Employee Off-Boarding: Are You Taking It Seriously?


Share on LinkedIn

A few weeks back, I wrote about the importance of employee onboarding. Since then, I’ve also written a couple of articles on customer onboarding and a couple on customer off-boarding. Yes, there’s a pattern here; it’s time to write about employee off-boarding. It’s just as important as onboarding, as it helps maintain a positive relationship with departing employees, safeguards company assets and sensitive information, and facilitates knowledge transfer to the remaining team members.

So, let’s answer a few questions. What is it? Why is it so important? What does it entail? What are design considerations of an employee off-boarding program? And more. I’ll make a two-part series out of this one, too.

What Is Employee Off-Boarding?

Employee off-boarding refers to the process of managing an employee’s exit from an organization. It includes various activities and procedures aimed at ensuring a smooth transition for both the departing employee and the company. If you search for a definition of the term, you’ll find words like “separation,” “exit,” “break-up process,” “departure,” “parting ways,” etc. I think the best way to describe it is to ensure the employee experience of leaving the company is as good as it was joining and working for the company. (Your employee experience is a good one throughout the lifecycle, right?)

Why Is It Important?

There are first impressions, last impressions, and lasting impressions. You want to ensure that your last impression is a good one, one that is good enough to leave the door open in case the employee wants to return full-time or on a contract basis, tell others about the employer brand, or leave positive reviews. Other reasons that it’s important to have a formal off-boarding process include:

  • Company Reputation: Employees who leave on good terms are less likely to share negative experiences with others, safeguarding the company’s reputation.
  • Employee Morale: Employees who witness respectful and considerate off-boarding processes are likely to feel more valued and respected within the organization.
  • Knowledge Retention: Departing employees often possess valuable knowledge and skills that might not be easily replaceable. Proper off-boarding ensures that this knowledge is transferred to other team members, minimizing disruption to ongoing projects.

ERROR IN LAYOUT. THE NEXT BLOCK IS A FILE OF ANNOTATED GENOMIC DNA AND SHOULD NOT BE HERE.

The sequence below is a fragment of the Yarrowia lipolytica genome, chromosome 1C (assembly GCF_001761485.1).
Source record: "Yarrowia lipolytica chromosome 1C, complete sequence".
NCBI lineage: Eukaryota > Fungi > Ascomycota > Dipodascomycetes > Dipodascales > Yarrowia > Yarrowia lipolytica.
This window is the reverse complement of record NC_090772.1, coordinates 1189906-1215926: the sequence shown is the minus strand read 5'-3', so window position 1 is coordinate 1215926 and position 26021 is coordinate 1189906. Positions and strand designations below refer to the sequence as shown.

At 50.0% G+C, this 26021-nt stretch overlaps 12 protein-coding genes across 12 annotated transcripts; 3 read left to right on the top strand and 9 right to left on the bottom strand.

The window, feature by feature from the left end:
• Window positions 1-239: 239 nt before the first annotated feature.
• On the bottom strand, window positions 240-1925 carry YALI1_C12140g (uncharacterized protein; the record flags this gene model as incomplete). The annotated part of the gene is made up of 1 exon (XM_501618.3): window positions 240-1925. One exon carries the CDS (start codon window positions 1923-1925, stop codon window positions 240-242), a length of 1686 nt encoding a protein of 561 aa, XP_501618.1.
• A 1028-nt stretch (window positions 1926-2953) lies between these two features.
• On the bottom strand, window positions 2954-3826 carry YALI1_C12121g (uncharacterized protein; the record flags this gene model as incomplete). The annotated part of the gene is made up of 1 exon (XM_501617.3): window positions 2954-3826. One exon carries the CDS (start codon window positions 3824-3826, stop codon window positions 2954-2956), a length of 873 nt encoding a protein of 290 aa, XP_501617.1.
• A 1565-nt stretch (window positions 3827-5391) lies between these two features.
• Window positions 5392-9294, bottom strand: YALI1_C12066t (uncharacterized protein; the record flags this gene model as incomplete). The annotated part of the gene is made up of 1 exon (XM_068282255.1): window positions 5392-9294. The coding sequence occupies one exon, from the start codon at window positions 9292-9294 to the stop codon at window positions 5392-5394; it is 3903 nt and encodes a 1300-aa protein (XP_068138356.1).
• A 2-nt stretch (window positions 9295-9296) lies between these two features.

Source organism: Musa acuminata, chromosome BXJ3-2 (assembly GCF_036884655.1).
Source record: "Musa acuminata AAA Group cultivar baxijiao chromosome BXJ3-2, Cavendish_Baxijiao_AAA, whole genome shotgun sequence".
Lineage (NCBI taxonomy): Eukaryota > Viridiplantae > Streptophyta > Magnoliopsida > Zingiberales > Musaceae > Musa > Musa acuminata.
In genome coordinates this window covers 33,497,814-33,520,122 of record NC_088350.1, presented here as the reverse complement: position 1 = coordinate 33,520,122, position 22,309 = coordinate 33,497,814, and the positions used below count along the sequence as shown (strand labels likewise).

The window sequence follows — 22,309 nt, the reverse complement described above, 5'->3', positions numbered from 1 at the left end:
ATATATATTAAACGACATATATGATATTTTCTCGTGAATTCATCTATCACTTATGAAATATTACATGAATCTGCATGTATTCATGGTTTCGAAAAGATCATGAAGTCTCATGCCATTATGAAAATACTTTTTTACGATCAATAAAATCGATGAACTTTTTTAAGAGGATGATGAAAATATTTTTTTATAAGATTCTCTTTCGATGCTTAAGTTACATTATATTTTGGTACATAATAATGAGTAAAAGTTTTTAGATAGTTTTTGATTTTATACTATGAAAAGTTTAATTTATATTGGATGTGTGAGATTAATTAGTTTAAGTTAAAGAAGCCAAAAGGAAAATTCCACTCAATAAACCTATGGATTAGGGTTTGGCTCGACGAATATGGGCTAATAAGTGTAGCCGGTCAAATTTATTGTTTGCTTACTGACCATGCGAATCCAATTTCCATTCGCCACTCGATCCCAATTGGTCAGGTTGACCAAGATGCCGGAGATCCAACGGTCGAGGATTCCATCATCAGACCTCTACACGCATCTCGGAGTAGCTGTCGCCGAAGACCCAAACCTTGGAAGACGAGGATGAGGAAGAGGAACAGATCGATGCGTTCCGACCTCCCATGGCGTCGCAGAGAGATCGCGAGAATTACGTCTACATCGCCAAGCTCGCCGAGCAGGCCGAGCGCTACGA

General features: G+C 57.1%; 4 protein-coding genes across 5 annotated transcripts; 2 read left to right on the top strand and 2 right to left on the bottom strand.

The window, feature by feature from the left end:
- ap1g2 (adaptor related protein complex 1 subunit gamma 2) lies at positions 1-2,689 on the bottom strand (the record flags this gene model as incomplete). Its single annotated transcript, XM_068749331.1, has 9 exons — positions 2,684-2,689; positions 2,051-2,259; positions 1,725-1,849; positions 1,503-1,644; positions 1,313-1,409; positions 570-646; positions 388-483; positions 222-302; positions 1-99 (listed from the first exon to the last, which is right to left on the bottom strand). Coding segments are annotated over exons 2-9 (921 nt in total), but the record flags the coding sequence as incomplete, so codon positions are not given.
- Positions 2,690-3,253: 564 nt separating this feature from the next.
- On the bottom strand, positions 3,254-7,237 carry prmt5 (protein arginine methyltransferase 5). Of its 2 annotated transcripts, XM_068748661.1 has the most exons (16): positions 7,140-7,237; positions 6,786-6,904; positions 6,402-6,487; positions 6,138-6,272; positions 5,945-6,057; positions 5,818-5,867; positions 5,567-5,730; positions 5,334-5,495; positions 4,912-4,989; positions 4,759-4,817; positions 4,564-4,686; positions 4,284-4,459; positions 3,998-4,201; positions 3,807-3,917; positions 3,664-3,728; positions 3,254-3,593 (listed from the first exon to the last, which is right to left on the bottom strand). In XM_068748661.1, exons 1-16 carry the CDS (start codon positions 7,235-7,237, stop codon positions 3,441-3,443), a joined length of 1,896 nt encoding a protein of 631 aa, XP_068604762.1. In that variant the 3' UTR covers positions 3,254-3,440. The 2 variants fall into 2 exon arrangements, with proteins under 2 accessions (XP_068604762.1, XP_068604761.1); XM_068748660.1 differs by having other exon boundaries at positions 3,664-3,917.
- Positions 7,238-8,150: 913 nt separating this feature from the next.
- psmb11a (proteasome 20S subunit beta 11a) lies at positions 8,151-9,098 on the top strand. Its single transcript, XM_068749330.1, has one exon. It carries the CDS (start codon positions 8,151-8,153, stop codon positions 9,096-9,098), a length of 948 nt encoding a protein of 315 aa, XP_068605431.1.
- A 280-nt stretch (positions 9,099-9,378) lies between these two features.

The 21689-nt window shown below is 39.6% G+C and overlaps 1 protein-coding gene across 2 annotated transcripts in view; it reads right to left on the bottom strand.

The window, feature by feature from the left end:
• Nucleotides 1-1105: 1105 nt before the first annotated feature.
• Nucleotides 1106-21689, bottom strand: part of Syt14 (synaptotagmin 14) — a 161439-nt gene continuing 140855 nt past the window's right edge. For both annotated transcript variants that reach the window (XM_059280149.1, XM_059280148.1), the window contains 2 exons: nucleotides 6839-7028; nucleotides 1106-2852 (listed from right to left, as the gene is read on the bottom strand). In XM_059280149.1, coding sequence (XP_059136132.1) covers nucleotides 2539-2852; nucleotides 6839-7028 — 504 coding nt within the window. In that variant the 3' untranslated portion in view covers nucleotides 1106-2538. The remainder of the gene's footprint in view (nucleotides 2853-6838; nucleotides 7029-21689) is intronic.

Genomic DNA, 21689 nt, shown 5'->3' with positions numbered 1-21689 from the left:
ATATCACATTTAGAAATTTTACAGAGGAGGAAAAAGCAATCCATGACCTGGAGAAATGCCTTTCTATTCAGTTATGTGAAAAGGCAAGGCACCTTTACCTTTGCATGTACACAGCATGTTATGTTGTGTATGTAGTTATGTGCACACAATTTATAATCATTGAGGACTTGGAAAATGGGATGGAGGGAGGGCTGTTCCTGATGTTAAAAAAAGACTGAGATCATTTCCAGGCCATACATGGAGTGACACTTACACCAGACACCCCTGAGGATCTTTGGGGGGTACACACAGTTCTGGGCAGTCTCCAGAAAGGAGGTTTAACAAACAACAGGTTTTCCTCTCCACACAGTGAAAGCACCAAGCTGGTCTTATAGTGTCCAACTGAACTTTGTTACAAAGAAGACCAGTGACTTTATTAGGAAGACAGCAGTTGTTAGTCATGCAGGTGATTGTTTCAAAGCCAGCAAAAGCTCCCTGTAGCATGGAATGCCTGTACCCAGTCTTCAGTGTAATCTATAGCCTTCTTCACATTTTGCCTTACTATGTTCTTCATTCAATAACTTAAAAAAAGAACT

• Continuity of Operations: Similarly, it helps ensure that ongoing projects and responsibilities are smoothly transitioned to other team members, preventing bottlenecks or disruptions in work.
  • Security: Neglecting to revoke access to company systems and sensitive information can lead to data breaches or unauthorized access by former employees.
  • Employee Feedback: Exit interviews and conversations during off-boarding provide a valuable opportunity for organizations to gather candid feedback about the work environment, company culture, management practices, and potential areas of improvement.
What Does Off-Boarding Entail?

The off-boarding process typically includes the following components.

  • Resignation or Termination: This starts the process; the employee communicates his or her intention to leave the company voluntarily or is notified of a termination or layoff by the company.
  • Exit Interview: An exit interview takes place with the employee’s supervisor or HR representative. It provides an opportunity for the employee to share feedback, insights, and reasons for leaving, which helps identify areas of improvement within the organization.
  • Knowledge Transfer: If the departing employee possesses critical knowledge or skills that are important for the team’s ongoing operations, there should be a process to transfer that knowledge to other team members.
  • Property Return: The employee returns all company property, e.g., laptops, access badges, keys, etc.
  • Access Revocation: Access to company data and systems, accounts, and sensitive information are revoked to prevent unauthorized access by former employees.
  • Benefits and Paperwork: The employee’s benefits need to be properly managed and explained. There might also be paperwork related to final paychecks, unused vacation days, and other legal obligations.
  • Farewell and Transition: Depending on company culture, a farewell event or gesture might be arranged to celebrate the departing employee’s contributions and wish them well in their future endeavors.
  • Data Security: The employee’s personal or confidential data must be properly handled and protected.